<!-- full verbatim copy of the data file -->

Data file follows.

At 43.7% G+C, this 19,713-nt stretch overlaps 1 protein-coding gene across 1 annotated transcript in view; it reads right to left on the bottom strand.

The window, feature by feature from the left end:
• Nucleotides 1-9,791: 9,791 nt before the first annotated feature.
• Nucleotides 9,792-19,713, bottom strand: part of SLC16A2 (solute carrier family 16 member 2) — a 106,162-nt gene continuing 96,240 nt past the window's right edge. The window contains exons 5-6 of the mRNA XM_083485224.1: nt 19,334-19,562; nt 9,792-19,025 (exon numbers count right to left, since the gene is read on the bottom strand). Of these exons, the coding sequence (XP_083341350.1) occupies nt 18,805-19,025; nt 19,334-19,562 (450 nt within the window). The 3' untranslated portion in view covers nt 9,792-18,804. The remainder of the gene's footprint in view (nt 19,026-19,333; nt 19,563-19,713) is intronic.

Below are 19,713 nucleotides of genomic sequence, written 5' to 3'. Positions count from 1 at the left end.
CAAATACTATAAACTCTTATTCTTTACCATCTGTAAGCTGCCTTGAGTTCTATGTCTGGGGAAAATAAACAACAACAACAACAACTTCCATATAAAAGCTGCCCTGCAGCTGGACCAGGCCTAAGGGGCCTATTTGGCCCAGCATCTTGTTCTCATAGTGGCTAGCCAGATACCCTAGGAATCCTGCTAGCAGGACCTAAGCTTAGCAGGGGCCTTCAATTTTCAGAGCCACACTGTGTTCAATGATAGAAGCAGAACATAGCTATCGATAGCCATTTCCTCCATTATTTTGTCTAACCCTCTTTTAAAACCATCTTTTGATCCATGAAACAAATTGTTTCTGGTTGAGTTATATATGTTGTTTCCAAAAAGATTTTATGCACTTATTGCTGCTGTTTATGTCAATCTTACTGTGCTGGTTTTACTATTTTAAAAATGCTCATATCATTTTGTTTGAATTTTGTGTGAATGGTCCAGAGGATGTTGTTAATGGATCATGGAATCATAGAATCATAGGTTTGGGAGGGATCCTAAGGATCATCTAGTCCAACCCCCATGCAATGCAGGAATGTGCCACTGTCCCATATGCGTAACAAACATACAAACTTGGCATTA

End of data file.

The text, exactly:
At 43.7% G+C, this 19,713-nt stretch overlaps 1 protein-coding gene across 1 annotated transcript in view; it reads right to left on the bottom strand.

The window, feature by feature from the left end:
• Nucleotides 1-9,791: 9,791 nt before the first annotated feature.
• Nucleotides 9,792-19,713, bottom strand: part of SLC16A2 (solute carrier family 16 member 2) — a 106,162-nt gene continuing 96,240 nt past the window's right edge. The window contains exons 5-6 of the mRNA XM_083485224.1: nt 19,334-19,562; nt 9,792-19,025 (exon numbers count right to left, since the gene is read on the bottom strand). Of these exons, the coding sequence (XP_083341350.1) occupies nt 18,805-19,025; nt 19,334-19,562 (450 nt within the window). The 3' untranslated portion in view covers nt 9,792-18,804. The remainder of the gene's footprint in view (nt 19,026-19,333; nt 19,563-19,713) is intronic.

Below are 19,713 nucleotides of genomic sequence, written 5' to 3'. Positions count from 1 at the left end.
CAAATACTATAAACTCTTATTCTTTACCATCTGTAAGCTGCCTTGAGTTCTATGTCTGGGGAAAATAAACAACAACAACAACAACTTCCATATAAAAGCTGCCCTGCAGCTGGACCAGGCCTAAGGGGCCTATTTGGCCCAGCATCTTGTTCTCATAGTGGCTAGCCAGATACCCTAGGAATCCTGCTAGCAGGACCTAAGCTTAGCAGGGGCCTTCAATTTTCAGAGCCACACTGTGTTCAATGATAGAAGCAGAACATAGCTATCGATAGCCATTTCCTCCATTATTTTGTCTAACCCTCTTTTAAAACCATCTTTTGATCCATGAAACAAATTGTTTCTGGTTGAGTTATATATGTTGTTTCCAAAAAGATTTTATGCACTTATTGCTGCTGTTTATGTCAATCTTACTGTGCTGGTTTTACTATTTTAAAAATGCTCATATCATTTTGTTTGAATTTTGTGTGAATGGTCCAGAGGATGTTGTTAATGGATCATGGAATCATAGAATCATAGGTTTGGGAGGGATCCTAAGGATCATCTAGTCCAACCCCCATGCAATGCAGGAATGTGCCACTGTCCCATATGCGTAACAAACATACAAACTTGGCATTA